We can also observe that more scooters were put into operation from 26 July, I believed it was due to the Commonwealth Games 2022 on 28 Jul 2022 – 8 Aug 2022. When the Commonwealth Games started, the number of available scooters, along with the mean scooter battery level dropped. It should be because of the increased ridership. This can be confirmed on the news where it said Voi sees record e-scooter ridership during 2022 Commonwealth Games at over 66,000 journeys.

Then the count returned to normal until 16 Aug but the count increased again on 19 Aug when the number of scooters exceeded 1750 scooters.

Graph for weeks


These are graphs of weeks starting from Sunday. There seemed to be a slight trend where the number of scooters in the second half of the week was higher.

Graph for days


These are graphs of days starting at 0 am, usually, the number of scooters increases to about the middle of the day, then decreases.


Total graph


This graph corresponded positively to the available scooter count graph, when more scooters became available, more rides happened too. In July, there are fewer rides, but in July and August, the number of rides increased.

At the beginning of the graph, there were two places where the count hit close to zero, that was because of the error of my data collection program. My program crashed during that two times so I wasn't able to recognise rides during that two periods.

Commonwealth games

With this data, we can answer the question: did ridership increase during the Commonwealth Games 2022? The answer is it did. From 28 Jul 2022 to 8 Aug 2022, the ridership peaked at around 6400 rides per day, but the increase didn't stop there, it seemed even after the Commonwealth Games and the increase in scooter count and coverage, the increased ridership was maintained.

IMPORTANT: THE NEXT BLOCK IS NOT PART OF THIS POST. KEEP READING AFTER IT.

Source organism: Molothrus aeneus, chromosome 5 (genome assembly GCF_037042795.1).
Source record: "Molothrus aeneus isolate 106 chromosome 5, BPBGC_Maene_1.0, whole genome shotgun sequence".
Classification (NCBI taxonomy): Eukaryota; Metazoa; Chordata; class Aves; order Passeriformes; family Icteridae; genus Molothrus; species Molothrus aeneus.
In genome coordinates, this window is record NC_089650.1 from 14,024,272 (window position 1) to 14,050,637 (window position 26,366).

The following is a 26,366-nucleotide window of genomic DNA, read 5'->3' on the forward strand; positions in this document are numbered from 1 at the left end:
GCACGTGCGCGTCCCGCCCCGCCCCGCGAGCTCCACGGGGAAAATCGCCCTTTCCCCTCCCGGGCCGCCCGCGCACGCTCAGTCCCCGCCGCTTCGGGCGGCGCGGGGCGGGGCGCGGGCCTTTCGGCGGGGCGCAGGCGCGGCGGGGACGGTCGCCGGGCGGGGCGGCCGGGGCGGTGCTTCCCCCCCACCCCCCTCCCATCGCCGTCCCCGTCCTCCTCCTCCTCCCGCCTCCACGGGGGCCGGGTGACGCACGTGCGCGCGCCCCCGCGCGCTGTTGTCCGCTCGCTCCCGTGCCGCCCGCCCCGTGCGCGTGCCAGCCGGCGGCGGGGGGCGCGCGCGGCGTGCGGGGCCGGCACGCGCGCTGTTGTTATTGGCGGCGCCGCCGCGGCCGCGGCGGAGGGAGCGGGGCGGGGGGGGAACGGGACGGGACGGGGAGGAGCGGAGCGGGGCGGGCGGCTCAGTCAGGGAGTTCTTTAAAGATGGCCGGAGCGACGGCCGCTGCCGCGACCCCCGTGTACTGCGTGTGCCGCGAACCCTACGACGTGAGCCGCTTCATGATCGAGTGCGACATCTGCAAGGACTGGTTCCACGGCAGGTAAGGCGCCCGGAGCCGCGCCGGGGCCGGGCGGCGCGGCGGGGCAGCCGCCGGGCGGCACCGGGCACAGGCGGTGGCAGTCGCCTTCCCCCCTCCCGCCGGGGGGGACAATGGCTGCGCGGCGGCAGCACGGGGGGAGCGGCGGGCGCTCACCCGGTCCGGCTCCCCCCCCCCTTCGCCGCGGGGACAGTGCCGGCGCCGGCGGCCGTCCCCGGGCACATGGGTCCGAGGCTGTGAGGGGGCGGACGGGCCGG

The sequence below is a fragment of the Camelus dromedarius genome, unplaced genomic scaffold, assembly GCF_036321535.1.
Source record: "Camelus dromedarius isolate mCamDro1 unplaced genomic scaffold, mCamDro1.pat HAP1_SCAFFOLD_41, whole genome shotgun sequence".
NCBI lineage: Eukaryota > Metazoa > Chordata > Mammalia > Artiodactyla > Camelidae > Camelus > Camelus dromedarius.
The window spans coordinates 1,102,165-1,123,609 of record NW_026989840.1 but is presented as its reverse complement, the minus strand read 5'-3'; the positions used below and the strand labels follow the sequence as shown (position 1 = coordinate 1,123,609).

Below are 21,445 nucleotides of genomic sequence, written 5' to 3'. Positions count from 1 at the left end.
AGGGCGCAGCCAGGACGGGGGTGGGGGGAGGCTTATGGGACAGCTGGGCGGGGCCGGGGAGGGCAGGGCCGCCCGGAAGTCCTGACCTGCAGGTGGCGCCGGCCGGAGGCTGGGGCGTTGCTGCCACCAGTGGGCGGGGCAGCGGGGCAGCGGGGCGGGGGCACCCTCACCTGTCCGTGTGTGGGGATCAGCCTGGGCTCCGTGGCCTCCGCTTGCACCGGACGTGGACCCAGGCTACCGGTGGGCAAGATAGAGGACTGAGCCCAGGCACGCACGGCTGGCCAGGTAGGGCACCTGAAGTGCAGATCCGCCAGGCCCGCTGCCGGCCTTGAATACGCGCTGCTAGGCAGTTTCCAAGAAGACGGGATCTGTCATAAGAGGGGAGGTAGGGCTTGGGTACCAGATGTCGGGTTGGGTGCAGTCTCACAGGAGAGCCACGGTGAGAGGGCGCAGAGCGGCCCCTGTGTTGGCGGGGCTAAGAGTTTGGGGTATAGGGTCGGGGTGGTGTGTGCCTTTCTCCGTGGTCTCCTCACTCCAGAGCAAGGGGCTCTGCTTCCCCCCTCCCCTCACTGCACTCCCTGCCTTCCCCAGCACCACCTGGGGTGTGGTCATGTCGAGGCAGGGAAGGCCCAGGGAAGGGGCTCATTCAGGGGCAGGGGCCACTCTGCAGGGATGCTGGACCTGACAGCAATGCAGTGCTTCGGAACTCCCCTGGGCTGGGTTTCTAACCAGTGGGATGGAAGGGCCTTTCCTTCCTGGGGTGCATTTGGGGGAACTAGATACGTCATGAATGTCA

The sum of the rides during the Commonwealth Games calculated in my program is 65951, which was super close to 66000 said in this article. There was a discrepancy in the number due to the logic of my program. A ride was counted in my program when a scooter became offline and then online again within 45 minutes. But it did this at a one-minute interval. So if a rider parked a scooter and another rider rented it within a minute, my program would count it as one ride when there were supposed to be two. Another problem was that when a scooter temporarily went offline for a battery swap, my program still considered it a ride since the scooter went offline and then online.

I limited the maximum number of minutes in a ride because scooters might be taken to the warehouse, fixed, and re-released, so I could not count all instances of scooters being offline and then online again as a ride, so I chose 45 minutes as it was the maximum riding duration for a Voi pass.

Per week

Now I want to answer the question, does the ridership correspond with weekdays?


These weeks were the same as the ones with available scooter count. They generally corresponded with each other, days with more available scooters generally result in more ridership. There was no clear pattern in which weekdays had greater ridership.

Per day


The same days were chosen as the ones in the available scooter count graphs. These graphs were generally the opposite of those graphs, the times with the least available scooter were the times with most rides, which makes sense because people were using scooters so there are fewer of them available.

We can also see on most days the ride count was minimum in the morning around 5 am, then increased to peak at 8 am, then fell back again, then increased again from 12 pm to around 8 pm, then slowly decreased. I think the first peak was when people get to work, and the second peak was for people leaving work.